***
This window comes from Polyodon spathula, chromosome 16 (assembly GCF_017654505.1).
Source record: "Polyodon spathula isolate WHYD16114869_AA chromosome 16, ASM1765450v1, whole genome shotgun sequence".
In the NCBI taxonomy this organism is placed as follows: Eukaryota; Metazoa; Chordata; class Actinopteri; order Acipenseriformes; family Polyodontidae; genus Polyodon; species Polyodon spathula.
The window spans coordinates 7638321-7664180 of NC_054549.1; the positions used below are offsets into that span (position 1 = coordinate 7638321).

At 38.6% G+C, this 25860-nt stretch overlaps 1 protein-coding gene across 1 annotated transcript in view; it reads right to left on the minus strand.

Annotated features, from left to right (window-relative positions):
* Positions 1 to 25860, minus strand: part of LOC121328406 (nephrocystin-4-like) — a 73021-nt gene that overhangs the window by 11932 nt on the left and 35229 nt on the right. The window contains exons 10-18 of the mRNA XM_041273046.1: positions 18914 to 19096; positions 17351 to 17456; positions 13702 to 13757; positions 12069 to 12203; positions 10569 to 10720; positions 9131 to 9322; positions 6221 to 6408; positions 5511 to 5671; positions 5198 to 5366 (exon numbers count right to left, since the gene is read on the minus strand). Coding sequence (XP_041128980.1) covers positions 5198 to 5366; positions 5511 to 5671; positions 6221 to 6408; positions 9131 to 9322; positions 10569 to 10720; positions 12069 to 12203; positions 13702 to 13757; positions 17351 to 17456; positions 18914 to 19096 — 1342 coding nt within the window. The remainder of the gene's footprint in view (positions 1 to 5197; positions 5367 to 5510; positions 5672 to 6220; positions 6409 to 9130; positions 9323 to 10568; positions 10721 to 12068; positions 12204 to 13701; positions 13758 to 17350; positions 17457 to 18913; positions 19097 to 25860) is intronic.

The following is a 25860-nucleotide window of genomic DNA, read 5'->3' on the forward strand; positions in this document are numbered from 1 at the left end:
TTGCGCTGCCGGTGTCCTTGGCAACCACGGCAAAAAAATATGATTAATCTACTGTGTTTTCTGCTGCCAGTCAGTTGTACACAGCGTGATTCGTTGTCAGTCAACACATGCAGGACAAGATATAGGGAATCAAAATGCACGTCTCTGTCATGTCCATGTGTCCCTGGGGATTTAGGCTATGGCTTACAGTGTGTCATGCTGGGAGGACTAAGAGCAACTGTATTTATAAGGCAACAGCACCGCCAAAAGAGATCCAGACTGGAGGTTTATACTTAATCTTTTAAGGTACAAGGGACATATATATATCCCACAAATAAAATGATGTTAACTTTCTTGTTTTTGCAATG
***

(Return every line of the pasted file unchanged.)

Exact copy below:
This window comes from Polyodon spathula, chromosome 16 (assembly GCF_017654505.1).
Source record: "Polyodon spathula isolate WHYD16114869_AA chromosome 16, ASM1765450v1, whole genome shotgun sequence".
In the NCBI taxonomy this organism is placed as follows: Eukaryota; Metazoa; Chordata; class Actinopteri; order Acipenseriformes; family Polyodontidae; genus Polyodon; species Polyodon spathula.
The window spans coordinates 7638321-7664180 of NC_054549.1; the positions used below are offsets into that span (position 1 = coordinate 7638321).

At 38.6% G+C, this 25860-nt stretch overlaps 1 protein-coding gene across 1 annotated transcript in view; it reads right to left on the minus strand.

Annotated features, from left to right (window-relative positions):
* Positions 1 to 25860, minus strand: part of LOC121328406 (nephrocystin-4-like) — a 73021-nt gene that overhangs the window by 11932 nt on the left and 35229 nt on the right. The window contains exons 10-18 of the mRNA XM_041273046.1: positions 18914 to 19096; positions 17351 to 17456; positions 13702 to 13757; positions 12069 to 12203; positions 10569 to 10720; positions 9131 to 9322; positions 6221 to 6408; positions 5511 to 5671; positions 5198 to 5366 (exon numbers count right to left, since the gene is read on the minus strand). Coding sequence (XP_041128980.1) covers positions 5198 to 5366; positions 5511 to 5671; positions 6221 to 6408; positions 9131 to 9322; positions 10569 to 10720; positions 12069 to 12203; positions 13702 to 13757; positions 17351 to 17456; positions 18914 to 19096 — 1342 coding nt within the window. The remainder of the gene's footprint in view (positions 1 to 5197; positions 5367 to 5510; positions 5672 to 6220; positions 6409 to 9130; positions 9323 to 10568; positions 10721 to 12068; positions 12204 to 13701; positions 13758 to 17350; positions 17457 to 18913; positions 19097 to 25860) is intronic.

The following is a 25860-nucleotide window of genomic DNA, read 5'->3' on the forward strand; positions in this document are numbered from 1 at the left end:
TTGCGCTGCCGGTGTCCTTGGCAACCACGGCAAAAAAATATGATTAATCTACTGTGTTTTCTGCTGCCAGTCAGTTGTACACAGCGTGATTCGTTGTCAGTCAACACATGCAGGACAAGATATAGGGAATCAAAATGCACGTCTCTGTCATGTCCATGTGTCCCTGGGGATTTAGGCTATGGCTTACAGTGTGTCATGCTGGGAGGACTAAGAGCAACTGTATTTATAAGGCAACAGCACCGCCAAAAGAGATCCAGACTGGAGGTTTATACTTAATCTTTTAAGGTACAAGGGACATATATATATCCCACAAATAAAATGATGTTAACTTTCTTGTTTTTGCAATG